Robert Christgau: Dean of American Rock Critics

Consumer Guide:
  User's Guide
  Grades 1990-
  Grades 1969-89
  And It Don't Stop
  Book Reports
  Is It Still Good to Ya?
  Going Into the City
  Consumer Guide: 90s
  Grown Up All Wrong
  Consumer Guide: 80s
  Consumer Guide: 70s
  Any Old Way You Choose It
  Don't Stop 'til You Get Enough
Xgau Sez
  And It Don't Stop
  CG Columns
  Rock&Roll& [new]
  Rock&Roll& [old]
  Music Essays
  Music Reviews
  Book Reviews
  NAJP Blog
  Rolling Stone
  Video Reviews
  Pazz & Jop
Web Site:
  Site Map
  What's New?
Carola Dibbell:
  Carola's Website
CG Search:
Google Search:

Consumer Guide Album

Bunny Wailer: Blackheart Man [Island, 1976]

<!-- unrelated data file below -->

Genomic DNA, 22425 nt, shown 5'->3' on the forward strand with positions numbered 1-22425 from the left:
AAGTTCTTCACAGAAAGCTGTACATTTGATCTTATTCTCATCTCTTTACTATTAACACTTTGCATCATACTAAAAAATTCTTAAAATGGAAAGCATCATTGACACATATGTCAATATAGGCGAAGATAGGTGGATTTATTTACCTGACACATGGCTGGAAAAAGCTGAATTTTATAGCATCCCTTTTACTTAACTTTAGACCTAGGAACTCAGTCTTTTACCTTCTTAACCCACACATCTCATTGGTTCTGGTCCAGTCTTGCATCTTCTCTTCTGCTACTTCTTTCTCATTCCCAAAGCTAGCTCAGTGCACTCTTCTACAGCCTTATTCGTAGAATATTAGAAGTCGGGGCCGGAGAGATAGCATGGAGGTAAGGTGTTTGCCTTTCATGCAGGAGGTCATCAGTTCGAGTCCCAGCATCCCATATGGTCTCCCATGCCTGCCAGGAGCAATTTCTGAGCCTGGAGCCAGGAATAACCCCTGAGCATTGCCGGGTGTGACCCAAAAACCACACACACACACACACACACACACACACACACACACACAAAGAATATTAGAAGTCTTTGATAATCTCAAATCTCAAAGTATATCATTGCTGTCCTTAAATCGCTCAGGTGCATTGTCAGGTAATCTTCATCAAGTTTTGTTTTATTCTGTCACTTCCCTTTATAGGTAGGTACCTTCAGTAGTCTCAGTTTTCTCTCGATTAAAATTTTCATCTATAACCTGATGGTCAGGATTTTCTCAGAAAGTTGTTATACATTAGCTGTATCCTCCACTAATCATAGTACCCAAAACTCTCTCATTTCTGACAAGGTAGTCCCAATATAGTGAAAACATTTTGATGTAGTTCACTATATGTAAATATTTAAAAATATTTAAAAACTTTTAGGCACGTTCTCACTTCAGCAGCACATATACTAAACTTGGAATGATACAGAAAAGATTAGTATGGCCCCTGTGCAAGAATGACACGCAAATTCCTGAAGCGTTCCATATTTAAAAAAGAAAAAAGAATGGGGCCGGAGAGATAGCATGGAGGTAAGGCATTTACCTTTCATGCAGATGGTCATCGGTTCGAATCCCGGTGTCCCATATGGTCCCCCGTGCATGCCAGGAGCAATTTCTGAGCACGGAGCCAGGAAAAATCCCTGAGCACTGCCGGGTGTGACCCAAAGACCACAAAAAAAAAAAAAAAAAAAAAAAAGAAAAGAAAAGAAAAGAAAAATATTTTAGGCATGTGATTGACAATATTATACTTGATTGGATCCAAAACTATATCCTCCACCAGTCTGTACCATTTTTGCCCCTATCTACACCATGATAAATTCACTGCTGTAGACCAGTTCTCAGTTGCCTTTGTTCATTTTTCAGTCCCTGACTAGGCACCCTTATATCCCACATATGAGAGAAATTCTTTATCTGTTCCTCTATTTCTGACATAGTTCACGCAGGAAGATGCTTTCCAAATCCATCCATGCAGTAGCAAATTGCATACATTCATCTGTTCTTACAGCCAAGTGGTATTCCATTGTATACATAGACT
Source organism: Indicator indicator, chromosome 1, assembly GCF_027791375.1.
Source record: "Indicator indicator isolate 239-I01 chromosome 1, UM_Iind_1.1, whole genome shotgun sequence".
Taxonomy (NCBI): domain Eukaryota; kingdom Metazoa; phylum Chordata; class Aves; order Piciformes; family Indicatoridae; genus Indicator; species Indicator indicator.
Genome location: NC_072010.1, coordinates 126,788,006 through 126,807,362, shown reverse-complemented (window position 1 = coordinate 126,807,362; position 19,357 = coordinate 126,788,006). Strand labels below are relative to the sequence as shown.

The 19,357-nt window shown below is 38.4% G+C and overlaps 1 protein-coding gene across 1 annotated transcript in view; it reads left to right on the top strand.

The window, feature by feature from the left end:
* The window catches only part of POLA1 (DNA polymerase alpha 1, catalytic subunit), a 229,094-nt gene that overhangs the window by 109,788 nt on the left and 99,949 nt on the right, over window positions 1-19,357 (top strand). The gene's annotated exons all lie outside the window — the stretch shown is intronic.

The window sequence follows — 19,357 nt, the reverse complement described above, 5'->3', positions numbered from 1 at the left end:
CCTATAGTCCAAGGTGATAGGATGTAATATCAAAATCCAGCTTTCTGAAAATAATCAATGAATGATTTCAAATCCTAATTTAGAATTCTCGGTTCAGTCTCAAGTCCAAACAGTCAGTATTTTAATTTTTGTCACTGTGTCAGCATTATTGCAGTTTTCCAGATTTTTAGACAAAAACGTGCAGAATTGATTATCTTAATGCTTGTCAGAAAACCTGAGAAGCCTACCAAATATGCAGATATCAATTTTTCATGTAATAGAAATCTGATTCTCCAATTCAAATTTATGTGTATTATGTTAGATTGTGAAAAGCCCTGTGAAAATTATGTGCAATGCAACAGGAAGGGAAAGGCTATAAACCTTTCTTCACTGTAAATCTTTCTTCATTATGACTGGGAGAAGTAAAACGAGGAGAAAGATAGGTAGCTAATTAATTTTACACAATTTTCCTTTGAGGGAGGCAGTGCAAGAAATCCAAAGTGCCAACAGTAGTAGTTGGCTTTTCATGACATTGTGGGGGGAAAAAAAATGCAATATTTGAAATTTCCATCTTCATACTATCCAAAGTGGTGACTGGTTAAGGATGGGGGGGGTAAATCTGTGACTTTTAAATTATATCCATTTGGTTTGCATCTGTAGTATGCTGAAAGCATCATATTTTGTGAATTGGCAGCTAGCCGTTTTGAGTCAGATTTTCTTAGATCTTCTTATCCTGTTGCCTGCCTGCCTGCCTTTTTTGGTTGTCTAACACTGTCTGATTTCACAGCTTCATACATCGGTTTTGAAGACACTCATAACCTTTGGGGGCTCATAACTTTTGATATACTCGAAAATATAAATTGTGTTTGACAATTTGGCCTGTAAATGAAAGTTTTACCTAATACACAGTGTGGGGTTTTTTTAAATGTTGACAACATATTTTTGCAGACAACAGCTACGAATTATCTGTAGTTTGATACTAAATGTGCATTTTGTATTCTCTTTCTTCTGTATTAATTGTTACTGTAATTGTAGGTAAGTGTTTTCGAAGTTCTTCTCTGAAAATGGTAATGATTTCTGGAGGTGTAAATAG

This isn't what they mean when they say protest music is boring, it's what they mean when they say protest music is subtle--only they don't, which is what's wrong with protest music. The content of the lyrics is as straightforward as Rastafarian thought can be (not very), but the spirit reveals itself slowly--"Fig Tree" is Jamaican Blake, "Oppressed Song" Jamaican Brecht, and "Fighting Against Convictions" simply Jamaican English, the autodidactic patois of a "common" criminal. And the music--well. We've come a long way from reggae's "primitive" days, haven't we? The interweave of mixed-back horns and multiple percussion is as gratifying and elusive rhythmically as it is harmonically, Bunny's singing is endlessly sinuous, and if you think you never want to hear another version of "This Train," you're just wrong. A-